When tart meets tart, the result is extra sweet.
It’s no secret I adore Meyer lemons, and tend to go on somewhat of a Meyer-binge during the late-winter months when they are in season. Nine times out of ten that excess of citrus will ultimately become marmalade.
Rather than making plain Meyer lemon marmalade (not that plain Meyer lemon marmalade isn’t amazing, but you know, I just don’t do plain. Often, that is) I decided to think outside the fruit box.
One of the main steps of marmalade making is the overnight soak, where the citrus is soaked in water to coax out the pectin. I figured, why use water when you can use something far more flavorful and beneficial? Enter tart cherries (or, in this case, tart cherry juice, which is readily available in most major grocery stores year round) which, as it turns out, are the perfect match for this seasonal citrus.
Oddly, the resulting jam tastes surprisingly like an extra tart blood orange.
Meyer lemon + tart cherry = blood orange? Go figure.
The Meyer lemon and tart cherry combo is simply magical, resulting in a marmalade that is perfectly sweet and sour at the same time. Not to mention this is one of my most versatile preserves yet: perfect for breakfast (smeared on toasted whole grain bread), for lunch (layered with roasted turkey and arugula for one heck of a sandwich), as an appetizer (spread on a cracker with creamy ripe brie cheese), for dinner (the finishing glaze on your perfect Easter ham), and even for dessert (drizzled atop a creamy panna cotta custard). How ’bout them
This is one jam you’re going to want to make right away, while Meyer lemons still grace the supermarket shelves. Because unlike tart cherries which are available in juice form year round, once the Meyer lemons are gone (at least for the 81.5% of us that DON’T live in California or Florida) it’s a long 8-month wait until they come around again.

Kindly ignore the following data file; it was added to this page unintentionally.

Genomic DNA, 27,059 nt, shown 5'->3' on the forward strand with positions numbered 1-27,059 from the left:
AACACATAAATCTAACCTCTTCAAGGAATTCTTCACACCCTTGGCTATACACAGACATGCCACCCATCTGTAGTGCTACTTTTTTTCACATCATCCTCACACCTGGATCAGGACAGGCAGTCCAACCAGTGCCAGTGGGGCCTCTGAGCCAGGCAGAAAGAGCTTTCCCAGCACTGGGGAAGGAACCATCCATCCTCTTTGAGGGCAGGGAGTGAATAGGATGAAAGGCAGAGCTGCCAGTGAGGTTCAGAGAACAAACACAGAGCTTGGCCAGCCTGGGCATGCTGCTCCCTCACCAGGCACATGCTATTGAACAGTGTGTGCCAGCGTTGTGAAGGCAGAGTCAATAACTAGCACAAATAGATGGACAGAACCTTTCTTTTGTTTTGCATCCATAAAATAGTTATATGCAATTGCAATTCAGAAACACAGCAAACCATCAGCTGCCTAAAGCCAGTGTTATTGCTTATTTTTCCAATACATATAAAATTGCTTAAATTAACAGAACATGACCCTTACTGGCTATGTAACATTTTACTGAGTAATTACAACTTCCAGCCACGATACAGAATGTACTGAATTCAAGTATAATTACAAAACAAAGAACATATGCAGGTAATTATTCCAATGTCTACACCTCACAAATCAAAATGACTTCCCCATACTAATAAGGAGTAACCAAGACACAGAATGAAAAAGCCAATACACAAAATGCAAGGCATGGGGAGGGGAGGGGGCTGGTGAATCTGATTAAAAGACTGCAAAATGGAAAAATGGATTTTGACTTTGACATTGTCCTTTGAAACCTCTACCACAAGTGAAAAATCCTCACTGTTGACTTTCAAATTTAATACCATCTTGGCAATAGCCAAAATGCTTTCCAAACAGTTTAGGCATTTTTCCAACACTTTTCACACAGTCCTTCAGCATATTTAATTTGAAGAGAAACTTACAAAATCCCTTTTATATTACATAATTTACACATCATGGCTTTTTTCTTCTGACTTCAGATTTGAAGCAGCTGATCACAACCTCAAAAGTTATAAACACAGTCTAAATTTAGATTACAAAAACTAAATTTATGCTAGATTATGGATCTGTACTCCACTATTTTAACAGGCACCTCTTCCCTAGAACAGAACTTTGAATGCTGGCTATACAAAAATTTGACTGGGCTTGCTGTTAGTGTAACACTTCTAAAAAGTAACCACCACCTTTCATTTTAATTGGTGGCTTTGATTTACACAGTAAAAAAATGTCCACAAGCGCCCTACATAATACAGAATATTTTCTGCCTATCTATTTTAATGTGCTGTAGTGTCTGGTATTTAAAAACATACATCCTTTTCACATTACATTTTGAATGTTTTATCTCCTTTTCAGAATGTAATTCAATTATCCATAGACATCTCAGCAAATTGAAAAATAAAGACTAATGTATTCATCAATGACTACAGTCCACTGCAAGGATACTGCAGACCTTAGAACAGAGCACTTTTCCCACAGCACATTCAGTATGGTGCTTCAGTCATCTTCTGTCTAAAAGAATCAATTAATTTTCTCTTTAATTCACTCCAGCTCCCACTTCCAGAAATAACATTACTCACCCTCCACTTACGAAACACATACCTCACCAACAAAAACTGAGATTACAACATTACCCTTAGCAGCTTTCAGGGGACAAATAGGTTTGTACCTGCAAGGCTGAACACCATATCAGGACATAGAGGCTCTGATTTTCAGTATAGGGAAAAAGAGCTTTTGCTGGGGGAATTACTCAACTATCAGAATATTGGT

(And psst! Be sure to click through to the end of this post to download the FREE printable jar labels!)
I’ll be honest that regular lemons sometimes carry a bit of a metallic taste for me (even when I’ve made sure not to touch any metal whatsoever… Taylor is convinced something is wrong with my tastebuds), but I never have that issue with Meyer lemons, and thus often find myself turning to them whenever and wherever possible. Could you make this jam with regular lemons? Sure, but you may want to increase the sugar otherwise you’ll end up with a jar of something that tastes eerily like a vat of melted sour patch kids. Not that that’s necessarily a bad thing, but maybe not so good on your morning toast.
I’ve been working quite a bit with tart cherries this year, and it is making me look at tart cherries and their various forms (juice, dried, and frozen) in new and unique ways. Normally I stick with whole fruit for jams, using fresh fruit 95% of the time and frozen only when necessary (when a fruit is simply not available fresh at the time). And I’ll admit, at first I WAS going to use frozen tart cherries in this marmalade.
The juice was an unexpected twist, taking advantage of a previously flavorless step in the process, replacing water with pure, unsweetened, tart cherry juice. It’s like when you swap out the water in couscous for chicken broth, and the result is so much more flavorful. It’s the same general principle, and you can bet I’ll never look at water in a recipe the same way again.
This recipe reinforced once and for all that I HATE prepping for marmalade, at least the traditional way. It’s hell on the hands, and even shredded a few pairs of rubber gloves I tried to use to protect myself. It’s tiring and tedious and I’m not really sure the end result is worth it.
You can certainly use my alternate (easier) method for preparing this marmalade (as outlined in this Triple Citrus Marmalade recipe), zesting and processing the lemons instead of thinly slicing them, but do note your yield will be slightly lower.